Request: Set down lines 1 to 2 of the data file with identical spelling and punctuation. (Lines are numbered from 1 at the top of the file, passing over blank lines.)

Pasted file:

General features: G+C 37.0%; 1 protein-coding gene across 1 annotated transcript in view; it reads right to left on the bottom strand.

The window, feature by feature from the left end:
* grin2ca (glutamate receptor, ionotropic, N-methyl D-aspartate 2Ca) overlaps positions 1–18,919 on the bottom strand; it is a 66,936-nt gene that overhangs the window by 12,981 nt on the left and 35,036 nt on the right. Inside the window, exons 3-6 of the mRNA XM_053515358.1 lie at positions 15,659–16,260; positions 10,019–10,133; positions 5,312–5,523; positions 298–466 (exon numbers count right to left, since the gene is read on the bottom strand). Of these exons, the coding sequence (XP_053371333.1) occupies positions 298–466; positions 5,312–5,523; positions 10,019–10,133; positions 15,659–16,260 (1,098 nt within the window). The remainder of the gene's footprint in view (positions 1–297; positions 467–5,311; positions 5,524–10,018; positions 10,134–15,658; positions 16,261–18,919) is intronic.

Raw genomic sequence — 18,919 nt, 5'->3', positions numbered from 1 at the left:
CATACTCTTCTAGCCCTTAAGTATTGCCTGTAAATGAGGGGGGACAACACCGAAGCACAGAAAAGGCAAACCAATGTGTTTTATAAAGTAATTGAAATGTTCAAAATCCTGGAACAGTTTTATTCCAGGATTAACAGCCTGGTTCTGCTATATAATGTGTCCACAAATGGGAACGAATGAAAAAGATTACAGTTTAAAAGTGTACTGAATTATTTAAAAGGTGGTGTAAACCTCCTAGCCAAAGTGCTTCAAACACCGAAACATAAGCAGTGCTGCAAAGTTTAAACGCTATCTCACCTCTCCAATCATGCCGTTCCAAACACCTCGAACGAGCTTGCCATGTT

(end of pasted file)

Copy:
General features: G+C 37.0%; 1 protein-coding gene across 1 annotated transcript in view; it reads right to left on the bottom strand.

The window, feature by feature from the left end: